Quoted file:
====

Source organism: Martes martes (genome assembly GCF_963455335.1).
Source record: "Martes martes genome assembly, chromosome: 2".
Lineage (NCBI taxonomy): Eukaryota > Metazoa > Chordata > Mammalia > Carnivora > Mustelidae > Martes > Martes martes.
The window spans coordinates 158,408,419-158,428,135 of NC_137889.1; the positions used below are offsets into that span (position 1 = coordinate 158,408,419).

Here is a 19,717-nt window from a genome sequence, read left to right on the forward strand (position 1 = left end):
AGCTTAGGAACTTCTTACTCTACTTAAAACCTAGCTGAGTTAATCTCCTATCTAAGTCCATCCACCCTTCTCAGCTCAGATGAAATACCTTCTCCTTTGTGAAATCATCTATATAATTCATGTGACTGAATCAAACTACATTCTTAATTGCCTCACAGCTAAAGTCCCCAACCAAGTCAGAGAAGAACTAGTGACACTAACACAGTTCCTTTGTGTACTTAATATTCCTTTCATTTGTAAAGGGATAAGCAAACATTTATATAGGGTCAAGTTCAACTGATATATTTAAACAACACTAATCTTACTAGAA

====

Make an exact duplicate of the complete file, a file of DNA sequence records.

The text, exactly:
Source organism: Martes martes (genome assembly GCF_963455335.1).
Source record: "Martes martes genome assembly, chromosome: 2".
Lineage (NCBI taxonomy): Eukaryota > Metazoa > Chordata > Mammalia > Carnivora > Mustelidae > Martes > Martes martes.
The window spans coordinates 158,408,419-158,428,135 of NC_137889.1; the positions used below are offsets into that span (position 1 = coordinate 158,408,419).

Here is a 19,717-nt window from a genome sequence, read left to right on the forward strand (position 1 = left end):
AGCTTAGGAACTTCTTACTCTACTTAAAACCTAGCTGAGTTAATCTCCTATCTAAGTCCATCCACCCTTCTCAGCTCAGATGAAATACCTTCTCCTTTGTGAAATCATCTATATAATTCATGTGACTGAATCAAACTACATTCTTAATTGCCTCACAGCTAAAGTCCCCAACCAAGTCAGAGAAGAACTAGTGACACTAACACAGTTCCTTTGTGTACTTAATATTCCTTTCATTTGTAAAGGGATAAGCAAACATTTATATAGGGTCAAGTTCAACTGATATATTTAAACAACACTAATCTTACTAGAA